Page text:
KATMANDU, Nepal — Violence on the eve of a landmark election meant to cement a peace deal with Nepal's communist insurgents left at least seven people dead, officials said Wednesday. Police killed at least one protester and six former rebels in separate clashes.

The vote is intended to bring sweeping change to this long-troubled Himalayan country, and will likely mean the end of a royal dynasty that has ruled for centuries. But the clashes made clear that fashioning a lasting peace in this impoverished, ill-governed and frequently violent country won't be easy.

"For the peace process to be successful, the election needs to be credible," said Yubaraj Ghimire, editor of the newsweekly Samay. "It's not clear that it will be."

The demonstrator was killed after police fired on a mob of hundreds smashing shops and vandalizing buses to protest the slaying a day earlier of a candidate in the mountainous Surkhet district, said the area's police chief, Ram Kumar Khanal.

Authorities in the remote district had already imposed a curfew, which remained in place.

They also said they would delay the election in the area by at least a week, though the vote would go ahead in the rest of the country.

Two small, crude bombs were detonated outside a Katmandu hospital and the main election commission office, although no one was injured. There was no claim of responsibility.

Thursday's election is the first in the two years since King Gyanendra was forced to end his royal dictatorship and the Maoists, as the former rebels are known, gave up their 10-year fight for a communist state that left about 13,000 people dead.

For the 27 million people of Nepal, wedged between Asian giants India and China, the vote brings a promise of peace and an economic revival in this grindingly poor land that often more closely resembles medieval Europe than a modern state.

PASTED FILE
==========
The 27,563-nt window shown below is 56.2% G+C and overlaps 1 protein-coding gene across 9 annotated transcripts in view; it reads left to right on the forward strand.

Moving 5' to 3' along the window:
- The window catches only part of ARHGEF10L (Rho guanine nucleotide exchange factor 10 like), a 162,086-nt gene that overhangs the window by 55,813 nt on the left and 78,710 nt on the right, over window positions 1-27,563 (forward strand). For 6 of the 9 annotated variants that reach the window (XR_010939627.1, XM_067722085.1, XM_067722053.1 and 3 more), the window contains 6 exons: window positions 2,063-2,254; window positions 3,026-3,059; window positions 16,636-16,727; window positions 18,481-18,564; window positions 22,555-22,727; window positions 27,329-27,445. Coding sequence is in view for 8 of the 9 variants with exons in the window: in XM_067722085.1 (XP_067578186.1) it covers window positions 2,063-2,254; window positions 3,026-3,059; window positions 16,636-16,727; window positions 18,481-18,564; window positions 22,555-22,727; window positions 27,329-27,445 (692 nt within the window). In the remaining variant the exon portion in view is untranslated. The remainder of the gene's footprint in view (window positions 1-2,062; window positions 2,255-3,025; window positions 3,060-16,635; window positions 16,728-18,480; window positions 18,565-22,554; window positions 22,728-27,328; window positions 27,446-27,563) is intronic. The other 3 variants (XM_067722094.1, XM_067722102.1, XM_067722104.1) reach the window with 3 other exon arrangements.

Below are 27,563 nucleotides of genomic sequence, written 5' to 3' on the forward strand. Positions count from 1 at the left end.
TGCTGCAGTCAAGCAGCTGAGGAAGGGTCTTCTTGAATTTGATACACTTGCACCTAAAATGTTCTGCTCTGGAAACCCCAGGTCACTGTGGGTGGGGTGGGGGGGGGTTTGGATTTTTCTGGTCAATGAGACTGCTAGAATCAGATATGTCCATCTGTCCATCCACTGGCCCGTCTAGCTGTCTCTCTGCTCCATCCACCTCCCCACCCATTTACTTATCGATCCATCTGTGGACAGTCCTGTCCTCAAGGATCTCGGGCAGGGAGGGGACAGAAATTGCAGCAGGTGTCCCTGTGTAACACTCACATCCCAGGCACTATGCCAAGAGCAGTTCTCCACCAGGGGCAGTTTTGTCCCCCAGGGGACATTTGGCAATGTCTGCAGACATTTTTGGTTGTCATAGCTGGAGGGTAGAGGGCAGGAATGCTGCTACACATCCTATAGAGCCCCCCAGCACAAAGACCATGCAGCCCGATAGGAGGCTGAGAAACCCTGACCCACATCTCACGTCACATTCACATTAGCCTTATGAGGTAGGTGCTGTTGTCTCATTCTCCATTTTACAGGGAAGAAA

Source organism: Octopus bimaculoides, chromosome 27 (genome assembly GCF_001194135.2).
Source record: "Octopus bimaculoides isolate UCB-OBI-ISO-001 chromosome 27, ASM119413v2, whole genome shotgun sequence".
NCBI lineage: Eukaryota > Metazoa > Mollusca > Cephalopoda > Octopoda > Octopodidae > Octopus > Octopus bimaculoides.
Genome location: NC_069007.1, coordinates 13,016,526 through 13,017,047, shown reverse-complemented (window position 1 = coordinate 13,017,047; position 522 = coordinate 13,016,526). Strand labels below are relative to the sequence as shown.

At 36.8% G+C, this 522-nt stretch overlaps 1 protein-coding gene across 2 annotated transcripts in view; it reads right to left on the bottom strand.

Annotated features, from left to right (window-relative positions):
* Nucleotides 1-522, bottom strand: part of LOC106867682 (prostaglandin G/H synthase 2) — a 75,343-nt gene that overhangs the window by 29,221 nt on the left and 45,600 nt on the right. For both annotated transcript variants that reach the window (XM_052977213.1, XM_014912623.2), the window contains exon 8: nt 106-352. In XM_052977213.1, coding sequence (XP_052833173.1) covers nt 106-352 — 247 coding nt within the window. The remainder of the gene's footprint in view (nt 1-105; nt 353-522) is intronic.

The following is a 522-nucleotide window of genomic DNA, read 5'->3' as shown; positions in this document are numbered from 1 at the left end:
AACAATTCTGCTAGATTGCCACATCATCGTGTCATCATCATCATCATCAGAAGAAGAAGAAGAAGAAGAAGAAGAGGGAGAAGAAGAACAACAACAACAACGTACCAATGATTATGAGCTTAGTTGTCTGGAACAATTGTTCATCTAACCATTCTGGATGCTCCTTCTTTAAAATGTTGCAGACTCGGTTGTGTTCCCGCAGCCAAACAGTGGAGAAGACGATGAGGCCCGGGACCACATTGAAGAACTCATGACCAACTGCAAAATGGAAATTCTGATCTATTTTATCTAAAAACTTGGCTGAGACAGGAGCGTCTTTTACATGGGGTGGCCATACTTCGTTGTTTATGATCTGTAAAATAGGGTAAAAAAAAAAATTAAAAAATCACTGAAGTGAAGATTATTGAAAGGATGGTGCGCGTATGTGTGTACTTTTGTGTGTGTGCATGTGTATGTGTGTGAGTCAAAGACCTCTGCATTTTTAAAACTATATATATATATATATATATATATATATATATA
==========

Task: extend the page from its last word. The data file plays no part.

After weeks of near-daily clashes between supporters of rival parties and a handful of small bombings, the mood on the eve of the election is one of ambivalent optimism in this country perhaps best known for its bustling backpacker scene and soaring peaks like Mount Everest.

"We have no choice but to be hopeful," said Biraj Shresthra, a 43-year-old who runs a Katmandu electronics shop. "We've seen so much fighting. Maybe now it will stop."

The elections have twice been delayed, largely because of fighting by minority ethnic groups on the southern plains. The situation there is now calm, though a few groups threaten to disrupt the polls.

But most of the violence since the start of the election campaign, according to a United Nations mission overseeing the vote, has been carried out by the Maoists, whose supporters have roughed up rival candidates and attempted to intimidate voters.

On Tuesday, a gang of Maoists clashed with police in southwestern Nepal after the former insurgents tried to attack a prominent candidate from a rival party. Initial reports said one person had been killed, but police said Wednesday that six were slain.

The Maoists — with 20,000 ex-fighters camped across the country — are the wild card in the vote. Their weapons are in locked but easily accessible containers under a U.N.-monitored peace deal.

It would be easy for them to return to the bush if they don't like the election results.

For now, the Maoists say they will respect the voters' decision, and their leader urged restraint following Tuesday's clash with police.

"We should respond to such provocative crimes by the feudal forces ... through demonstrations of patience and determination in favor of free and fair polls," said Pushpa Kamal Dahal.

Along with the Maoists, dozens of parties, from centrist democrats to old-school royalists, are competing for seats in the assembly, which will govern Nepal.

Most observers believe the Maoists will place second or third behind Nepal's traditional electoral powers, the centrist Nepali Congress and the Communist Party of Nepal (Unified Marxist-Leninist).

The assembly's its first order of business is deciding whether to get rid of the throne, and the major parties have already decided the 239-year-old Shah dynasty should go.

But the king, who has largely remained silent ahead of the ballot, nonetheless urged the Nepalese to vote.

"We call upon all adult citizens to exercise their democratic right in a free and fair environment," he said in a written statement issued by the palace Wednesday.


Associated Press reporter Binaj Gurubacharya contributed to this story.